Recently, we discussed a decision from the U.S. District Court for the District Columbia that considered whether a former employee’s failure to initially list an employment discrimination claim on her bankruptcy schedules barred her from pursuing the claim against her former employer under the doctrine of judicial estoppel.
In an April 24, 2017 decision, the U.S. District Court for the District of Columbia denied a motion to dismiss filed by Bravo! Facility Services, Inc. (“Bravo!”) against a former employee who brought claims under the ADA, District of Columbia Human Rights Act, and the FMLA. Bravo! asserted that the plaintiff should be barred under the doctrine of judicial estoppel from asserting her claims because she initially failed to disclose her employment discrimination claims in her chapter 7 bankruptcy case filed after her employment terminated. The plaintiff had moved to reopen her bankruptcy case and amended her asset schedules to disclose the claims before filing suit against Bravo! In denying Bravo!’s motion, the court distinguished these facts from other situations where a plaintiff fails to disclose a claim prior to filing suit or only after challenged by an adversary.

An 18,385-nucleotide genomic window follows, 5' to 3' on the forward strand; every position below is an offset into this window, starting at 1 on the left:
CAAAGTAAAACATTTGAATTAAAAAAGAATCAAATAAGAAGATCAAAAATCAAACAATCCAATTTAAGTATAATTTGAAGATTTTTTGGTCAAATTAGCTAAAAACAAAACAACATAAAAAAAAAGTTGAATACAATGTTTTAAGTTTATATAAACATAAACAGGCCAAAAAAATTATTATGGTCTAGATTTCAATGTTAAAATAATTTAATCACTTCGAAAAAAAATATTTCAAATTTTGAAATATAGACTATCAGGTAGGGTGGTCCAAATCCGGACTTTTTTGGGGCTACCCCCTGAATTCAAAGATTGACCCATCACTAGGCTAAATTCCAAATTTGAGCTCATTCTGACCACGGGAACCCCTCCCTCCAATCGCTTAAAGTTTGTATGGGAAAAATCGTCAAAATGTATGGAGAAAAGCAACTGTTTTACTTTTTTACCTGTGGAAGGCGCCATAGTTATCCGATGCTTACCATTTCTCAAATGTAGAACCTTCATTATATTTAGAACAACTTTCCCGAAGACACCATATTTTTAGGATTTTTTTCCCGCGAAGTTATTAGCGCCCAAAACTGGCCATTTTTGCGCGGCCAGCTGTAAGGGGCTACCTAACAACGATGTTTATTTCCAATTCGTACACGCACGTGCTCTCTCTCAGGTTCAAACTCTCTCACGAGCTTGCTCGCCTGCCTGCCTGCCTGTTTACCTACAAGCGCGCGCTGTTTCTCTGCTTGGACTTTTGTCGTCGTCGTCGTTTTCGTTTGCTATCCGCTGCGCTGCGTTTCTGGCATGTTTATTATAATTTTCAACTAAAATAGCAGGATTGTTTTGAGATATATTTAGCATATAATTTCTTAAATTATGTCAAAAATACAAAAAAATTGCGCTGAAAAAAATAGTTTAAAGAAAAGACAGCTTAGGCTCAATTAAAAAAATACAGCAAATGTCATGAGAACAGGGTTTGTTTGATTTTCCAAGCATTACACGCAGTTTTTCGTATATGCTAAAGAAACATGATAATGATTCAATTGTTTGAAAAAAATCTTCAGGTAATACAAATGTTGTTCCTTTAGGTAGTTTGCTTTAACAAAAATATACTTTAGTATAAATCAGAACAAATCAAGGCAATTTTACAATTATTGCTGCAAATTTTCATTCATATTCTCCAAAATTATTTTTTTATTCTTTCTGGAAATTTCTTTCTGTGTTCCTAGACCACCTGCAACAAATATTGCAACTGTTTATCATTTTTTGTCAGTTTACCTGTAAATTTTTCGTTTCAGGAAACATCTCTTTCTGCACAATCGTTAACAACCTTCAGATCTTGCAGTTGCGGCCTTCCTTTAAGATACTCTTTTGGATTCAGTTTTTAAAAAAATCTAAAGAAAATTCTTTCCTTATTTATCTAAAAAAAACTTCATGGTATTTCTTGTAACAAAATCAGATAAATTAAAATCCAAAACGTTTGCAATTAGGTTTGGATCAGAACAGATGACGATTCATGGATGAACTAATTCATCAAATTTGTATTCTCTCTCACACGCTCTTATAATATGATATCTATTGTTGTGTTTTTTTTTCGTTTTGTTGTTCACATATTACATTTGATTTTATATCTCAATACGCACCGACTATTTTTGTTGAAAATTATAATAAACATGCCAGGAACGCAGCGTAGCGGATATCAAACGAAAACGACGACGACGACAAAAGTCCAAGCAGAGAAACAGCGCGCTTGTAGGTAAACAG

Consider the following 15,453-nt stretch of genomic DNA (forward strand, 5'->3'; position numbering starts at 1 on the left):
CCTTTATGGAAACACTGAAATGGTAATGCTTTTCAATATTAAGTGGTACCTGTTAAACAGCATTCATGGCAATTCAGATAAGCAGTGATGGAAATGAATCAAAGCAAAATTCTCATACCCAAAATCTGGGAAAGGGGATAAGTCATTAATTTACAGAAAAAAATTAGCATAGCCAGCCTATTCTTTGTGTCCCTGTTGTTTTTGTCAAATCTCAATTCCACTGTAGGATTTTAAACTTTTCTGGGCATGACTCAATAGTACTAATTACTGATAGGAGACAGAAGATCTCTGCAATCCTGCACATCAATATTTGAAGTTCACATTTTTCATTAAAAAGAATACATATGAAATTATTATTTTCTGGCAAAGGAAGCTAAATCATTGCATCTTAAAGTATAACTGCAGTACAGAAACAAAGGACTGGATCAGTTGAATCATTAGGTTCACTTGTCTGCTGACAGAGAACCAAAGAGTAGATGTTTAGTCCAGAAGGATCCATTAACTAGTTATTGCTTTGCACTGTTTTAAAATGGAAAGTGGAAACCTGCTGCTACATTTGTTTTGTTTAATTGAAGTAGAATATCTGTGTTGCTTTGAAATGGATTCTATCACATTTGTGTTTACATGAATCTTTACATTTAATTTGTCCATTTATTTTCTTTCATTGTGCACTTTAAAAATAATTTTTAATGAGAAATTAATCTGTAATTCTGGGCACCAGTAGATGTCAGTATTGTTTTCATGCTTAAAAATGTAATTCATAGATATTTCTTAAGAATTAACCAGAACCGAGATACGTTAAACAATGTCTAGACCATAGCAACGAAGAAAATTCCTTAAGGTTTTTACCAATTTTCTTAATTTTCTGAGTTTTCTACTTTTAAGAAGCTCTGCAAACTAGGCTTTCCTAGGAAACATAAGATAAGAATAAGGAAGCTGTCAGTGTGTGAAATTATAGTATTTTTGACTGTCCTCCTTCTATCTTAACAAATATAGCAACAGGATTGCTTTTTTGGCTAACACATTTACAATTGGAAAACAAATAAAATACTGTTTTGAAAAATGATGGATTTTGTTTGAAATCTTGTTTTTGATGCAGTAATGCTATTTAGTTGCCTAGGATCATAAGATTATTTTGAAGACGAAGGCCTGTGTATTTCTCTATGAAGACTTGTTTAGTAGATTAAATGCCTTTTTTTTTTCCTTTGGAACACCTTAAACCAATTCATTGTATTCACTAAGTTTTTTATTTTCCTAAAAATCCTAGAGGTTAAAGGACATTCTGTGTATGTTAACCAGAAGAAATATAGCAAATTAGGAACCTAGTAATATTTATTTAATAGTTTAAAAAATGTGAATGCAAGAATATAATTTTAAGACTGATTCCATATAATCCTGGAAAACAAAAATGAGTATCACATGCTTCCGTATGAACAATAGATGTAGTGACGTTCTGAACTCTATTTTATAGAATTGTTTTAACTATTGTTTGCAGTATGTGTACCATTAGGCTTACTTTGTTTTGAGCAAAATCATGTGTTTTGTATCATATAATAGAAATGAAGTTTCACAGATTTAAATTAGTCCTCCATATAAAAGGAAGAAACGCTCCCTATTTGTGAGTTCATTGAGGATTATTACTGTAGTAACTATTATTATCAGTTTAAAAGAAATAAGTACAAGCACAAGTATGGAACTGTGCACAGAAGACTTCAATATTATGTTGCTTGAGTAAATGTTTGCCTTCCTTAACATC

In a prior post, we set forth the potential liability of employers for collection of debts owed by employees in violation of the bankruptcy stay. To protect themselves from such liability, employers that accrue claims against their employees in the ordinary course of business should implement written protocols designed in consultation with bankruptcy counsel.
However, even employers that do not ordinarily accrue claims against employees must be careful to avoid violating the automatic stay – most notably when complying with creditor garnishment demands under state law.
Businesses need to have written protocols in place to deal with bankruptcy filings by their employees and independent contractors, or they risk serious sanctions and, potentially, punitive damages for violations of the bankruptcy laws. Consider two examples.
In a recent Tenth Circuit case, Queen v. TA Operating, LLC, the Court held that judicial estoppel barred the lawsuit of debtors who sought to recover damages that exceeded the amount disclosed in bankruptcy proceedings. This decision would likely apply to employment litigation as well. In light of the Court’s holding, defendants who are sued by plaintiffs who have filed for bankruptcy should determine whether the plaintiff failed to disclose the existence of the lawsuit or represented in bankruptcy proceedings that the lawsuit’s value was lower than that claimed in the litigation. If so, there may be a basis to move for dismissal of the case based on the doctrine of judicial estoppel.
Read more in our recent Client Alert.